The surface of Mars preserves landforms associated with the largest known water floods. While most of these megafloods occurred more than 1 Ga ago, recent spacecraft images document a phase of outburst flooding and associated volcanism that seems no older than tens of millions of years. The megafloods that formed the Martian outflow channels had maximum discharges comparable to those of Earth's ocean currents and its thermohaline circulation. On both Earth and Mars, abrupt and episodic operations of these megascale processes have been major factors in global climatic change. On relatively short time scales, by their influence on oceanic circulation, Earth's Pleistocene megafloods probably (1) induced the Younger Dryas cooling of 12.8 ka ago, and (2) initiated the Bond cycles of ocean-climate oscillation with their associated Heinrich events of "iceberg armadas" into the North Atlantic. The Martian megafloods are hypothesized to have induced the episodic formation of a northern plains "ocean," which, with contemporaneous volcanism, led to relatively brief periods of enhanced hydrological cycling on the land surface (the "MEGAOUTFLO Hypothesis"). This process of episodic short-duration climate change on Mars, operating at intervals of hundreds of millions of years, has parallels in the Neoproterozoic glaciation of Earth (the "Snowball Earth Hypothesis"). Both phenomena are theorized to involve abrupt and spectacular planet-wide climate oscillations, and associated feedbacks with ocean circulation, landsurface weathering, glaciation, and atmospheric carbon dioxide. The critical factors for megascale environmental change on both Mars and Earth seem to be associated tectonics and volcanism, plus the abundance of water for planetary cycling. Some of the most important events in planetary history, including those of the biosphere, seem to be tied to cataclysmic episodes of massive hydrological change.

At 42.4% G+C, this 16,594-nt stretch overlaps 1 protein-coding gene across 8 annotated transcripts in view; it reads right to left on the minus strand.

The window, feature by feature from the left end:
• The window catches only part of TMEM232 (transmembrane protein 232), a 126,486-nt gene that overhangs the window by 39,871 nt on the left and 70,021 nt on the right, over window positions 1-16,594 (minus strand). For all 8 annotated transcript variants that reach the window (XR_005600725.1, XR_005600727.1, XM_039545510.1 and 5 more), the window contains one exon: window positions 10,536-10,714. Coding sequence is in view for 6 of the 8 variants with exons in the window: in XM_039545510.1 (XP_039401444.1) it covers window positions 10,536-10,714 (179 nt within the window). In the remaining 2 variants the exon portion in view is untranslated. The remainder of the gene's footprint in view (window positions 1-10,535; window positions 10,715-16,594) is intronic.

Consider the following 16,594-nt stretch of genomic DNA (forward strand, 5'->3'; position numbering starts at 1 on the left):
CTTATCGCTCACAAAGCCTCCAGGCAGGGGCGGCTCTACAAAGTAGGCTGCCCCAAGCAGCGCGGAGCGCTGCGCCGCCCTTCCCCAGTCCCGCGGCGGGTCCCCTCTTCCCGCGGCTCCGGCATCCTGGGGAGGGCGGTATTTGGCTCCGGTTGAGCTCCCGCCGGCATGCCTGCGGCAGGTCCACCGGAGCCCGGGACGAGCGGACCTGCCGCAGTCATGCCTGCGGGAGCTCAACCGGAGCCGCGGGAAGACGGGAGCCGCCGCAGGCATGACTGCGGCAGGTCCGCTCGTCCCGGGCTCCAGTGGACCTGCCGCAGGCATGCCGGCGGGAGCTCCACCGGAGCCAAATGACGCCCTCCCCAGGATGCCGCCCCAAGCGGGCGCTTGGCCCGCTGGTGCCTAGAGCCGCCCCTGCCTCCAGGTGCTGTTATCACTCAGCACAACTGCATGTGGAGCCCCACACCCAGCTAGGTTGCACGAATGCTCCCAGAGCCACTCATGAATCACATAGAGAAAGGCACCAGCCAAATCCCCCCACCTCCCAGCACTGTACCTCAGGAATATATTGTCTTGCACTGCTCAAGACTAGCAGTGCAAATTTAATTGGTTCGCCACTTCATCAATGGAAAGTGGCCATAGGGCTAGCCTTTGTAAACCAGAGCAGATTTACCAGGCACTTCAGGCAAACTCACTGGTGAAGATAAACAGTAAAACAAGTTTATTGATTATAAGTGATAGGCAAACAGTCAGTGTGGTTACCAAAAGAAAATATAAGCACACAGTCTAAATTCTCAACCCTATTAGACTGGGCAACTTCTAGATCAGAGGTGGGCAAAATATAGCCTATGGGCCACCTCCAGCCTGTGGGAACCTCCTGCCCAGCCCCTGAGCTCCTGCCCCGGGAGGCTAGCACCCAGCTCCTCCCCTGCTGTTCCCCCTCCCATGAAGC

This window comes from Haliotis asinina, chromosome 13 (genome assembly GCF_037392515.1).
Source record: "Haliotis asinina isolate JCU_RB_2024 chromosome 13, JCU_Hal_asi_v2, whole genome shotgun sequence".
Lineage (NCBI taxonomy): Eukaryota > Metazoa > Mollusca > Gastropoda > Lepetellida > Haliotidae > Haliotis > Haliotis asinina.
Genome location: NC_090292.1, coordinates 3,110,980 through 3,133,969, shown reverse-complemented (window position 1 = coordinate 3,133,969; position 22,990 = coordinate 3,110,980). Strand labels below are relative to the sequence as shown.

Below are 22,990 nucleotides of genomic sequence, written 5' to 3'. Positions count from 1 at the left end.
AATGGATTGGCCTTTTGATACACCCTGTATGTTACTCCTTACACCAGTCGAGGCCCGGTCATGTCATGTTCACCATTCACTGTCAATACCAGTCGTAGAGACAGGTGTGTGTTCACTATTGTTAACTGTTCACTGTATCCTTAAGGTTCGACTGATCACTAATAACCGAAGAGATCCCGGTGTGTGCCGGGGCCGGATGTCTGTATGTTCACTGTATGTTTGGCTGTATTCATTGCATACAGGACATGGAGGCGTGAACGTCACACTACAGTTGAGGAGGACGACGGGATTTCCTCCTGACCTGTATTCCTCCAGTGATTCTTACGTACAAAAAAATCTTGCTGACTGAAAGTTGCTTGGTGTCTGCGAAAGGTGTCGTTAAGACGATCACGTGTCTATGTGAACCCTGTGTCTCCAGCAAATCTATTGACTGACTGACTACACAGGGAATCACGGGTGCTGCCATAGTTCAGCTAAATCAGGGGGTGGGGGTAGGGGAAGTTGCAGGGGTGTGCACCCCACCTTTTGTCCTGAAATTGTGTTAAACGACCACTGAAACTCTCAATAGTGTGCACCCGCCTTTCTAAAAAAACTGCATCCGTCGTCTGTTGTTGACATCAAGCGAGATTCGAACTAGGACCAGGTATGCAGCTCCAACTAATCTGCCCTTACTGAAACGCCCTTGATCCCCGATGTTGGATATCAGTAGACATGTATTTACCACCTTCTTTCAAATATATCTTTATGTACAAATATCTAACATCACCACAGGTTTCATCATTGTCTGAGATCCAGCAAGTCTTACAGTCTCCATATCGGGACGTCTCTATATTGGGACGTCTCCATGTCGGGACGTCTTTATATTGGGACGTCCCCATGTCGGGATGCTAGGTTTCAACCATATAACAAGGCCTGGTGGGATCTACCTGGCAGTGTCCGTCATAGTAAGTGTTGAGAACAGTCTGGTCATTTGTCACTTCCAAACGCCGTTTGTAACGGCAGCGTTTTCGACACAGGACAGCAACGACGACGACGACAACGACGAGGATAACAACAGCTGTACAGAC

|Original language||English (US)|
|Number of pages||12|
|Journal||Special Paper of the Geological Society of America|
|State||Published - Jan 1 2009|
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